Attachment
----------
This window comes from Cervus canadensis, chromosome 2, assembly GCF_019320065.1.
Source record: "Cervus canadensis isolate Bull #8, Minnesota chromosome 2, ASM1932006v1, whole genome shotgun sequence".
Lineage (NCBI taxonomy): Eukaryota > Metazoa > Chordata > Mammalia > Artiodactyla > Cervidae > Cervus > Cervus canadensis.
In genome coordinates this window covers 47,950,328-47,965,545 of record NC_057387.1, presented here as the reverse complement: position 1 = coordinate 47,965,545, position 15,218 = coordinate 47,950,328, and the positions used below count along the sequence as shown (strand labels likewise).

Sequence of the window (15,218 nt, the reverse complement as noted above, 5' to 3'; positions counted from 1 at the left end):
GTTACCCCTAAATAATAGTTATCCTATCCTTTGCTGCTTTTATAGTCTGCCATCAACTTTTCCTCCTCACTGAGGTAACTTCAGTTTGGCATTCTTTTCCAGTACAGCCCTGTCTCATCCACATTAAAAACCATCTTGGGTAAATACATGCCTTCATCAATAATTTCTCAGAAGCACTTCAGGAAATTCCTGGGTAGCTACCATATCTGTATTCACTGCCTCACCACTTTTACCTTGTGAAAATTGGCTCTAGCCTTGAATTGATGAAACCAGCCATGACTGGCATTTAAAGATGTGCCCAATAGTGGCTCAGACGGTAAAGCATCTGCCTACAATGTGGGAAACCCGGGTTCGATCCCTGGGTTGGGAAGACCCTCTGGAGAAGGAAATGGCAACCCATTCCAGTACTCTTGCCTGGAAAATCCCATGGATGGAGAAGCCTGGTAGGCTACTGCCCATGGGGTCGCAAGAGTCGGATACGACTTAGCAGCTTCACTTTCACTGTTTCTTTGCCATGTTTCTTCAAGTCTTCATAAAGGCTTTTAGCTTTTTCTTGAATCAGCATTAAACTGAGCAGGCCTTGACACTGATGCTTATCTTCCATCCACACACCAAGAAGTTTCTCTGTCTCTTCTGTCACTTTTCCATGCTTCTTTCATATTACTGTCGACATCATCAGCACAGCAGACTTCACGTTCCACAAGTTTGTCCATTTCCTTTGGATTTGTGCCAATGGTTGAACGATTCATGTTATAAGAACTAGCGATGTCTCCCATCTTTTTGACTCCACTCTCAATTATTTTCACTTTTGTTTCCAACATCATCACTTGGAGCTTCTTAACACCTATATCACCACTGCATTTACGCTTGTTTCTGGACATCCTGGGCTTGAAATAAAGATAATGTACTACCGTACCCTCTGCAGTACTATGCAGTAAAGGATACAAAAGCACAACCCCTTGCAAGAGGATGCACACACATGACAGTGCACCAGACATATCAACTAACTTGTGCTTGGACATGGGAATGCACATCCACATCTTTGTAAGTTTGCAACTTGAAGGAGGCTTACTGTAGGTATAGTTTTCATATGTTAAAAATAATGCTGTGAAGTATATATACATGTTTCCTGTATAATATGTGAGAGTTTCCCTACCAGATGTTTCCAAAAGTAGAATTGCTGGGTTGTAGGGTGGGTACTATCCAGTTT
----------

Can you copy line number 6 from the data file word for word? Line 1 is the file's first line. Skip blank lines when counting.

GTTACCCCTAAATAATAGTTATCCTATCCTTTGCTGCTTTTATAGTCTGCCATCAACTTTTCCTCCTCACTGAGGTAACTTCAGTTTGGCATTCTTTTCCAGTACAGCCCTGTCTCATCCACATTAAAAACCATCTTGGGTAAATACATGCCTTCATCAATAATTTCTCAGAAGCACTTCAGGAAATTCCTGGGTAGCTACCATATCTGTATTCACTGCCTCACCACTTTTACCTTGTGAAAATTGGCTCTAGCCTTGAATTGATGAAACCAGCCATGACTGGCATTTAAAGATGTGCCCAATAGTGGCTCAGACGGTAAAGCATCTGCCTACAATGTGGGAAACCCGGGTTCGATCCCTGGGTTGGGAAGACCCTCTGGAGAAGGAAATGGCAACCCATTCCAGTACTCTTGCCTGGAAAATCCCATGGATGGAGAAGCCTGGTAGGCTACTGCCCATGGGGTCGCAAGAGTCGGATACGACTTAGCAGCTTCACTTTCACTGTTTCTTTGCCATGTTTCTTCAAGTCTTCATAAAGGCTTTTAGCTTTTTCTTGAATCAGCATTAAACTGAGCAGGCCTTGACACTGATGCTTATCTTCCATCCACACACCAAGAAGTTTCTCTGTCTCTTCTGTCACTTTTCCATGCTTCTTTCATATTACTGTCGACATCATCAGCACAGCAGACTTCACGTTCCACAAGTTTGTCCATTTCCTTTGGATTTGTGCCAATGGTTGAACGATTCATGTTATAAGAACTAGCGATGTCTCCCATCTTTTTGACTCCACTCTCAATTATTTTCACTTTTGTTTCCAACATCATCACTTGGAGCTTCTTAACACCTATATCACCACTGCATTTACGCTTGTTTCTGGACATCCTGGGCTTGAAATAAAGATAATGTACTACCGTACCCTCTGCAGTACTATGCAGTAAAGGATACAAAAGCACAACCCCTTGCAAGAGGATGCACACACATGACAGTGCACCAGACATATCAACTAACTTGTGCTTGGACATGGGAATGCACATCCACATCTTTGTAAGTTTGCAACTTGAAGGAGGCTTACTGTAGGTATAGTTTTCATATGTTAAAAATAATGCTGTGAAGTATATATACATGTTTCCTGTATAATATGTGAGAGTTTCCCTACCAGATGTTTCCAAAAGTAGAATTGCTGGGTTGTAGGGTGGGTACTATCCAGTTT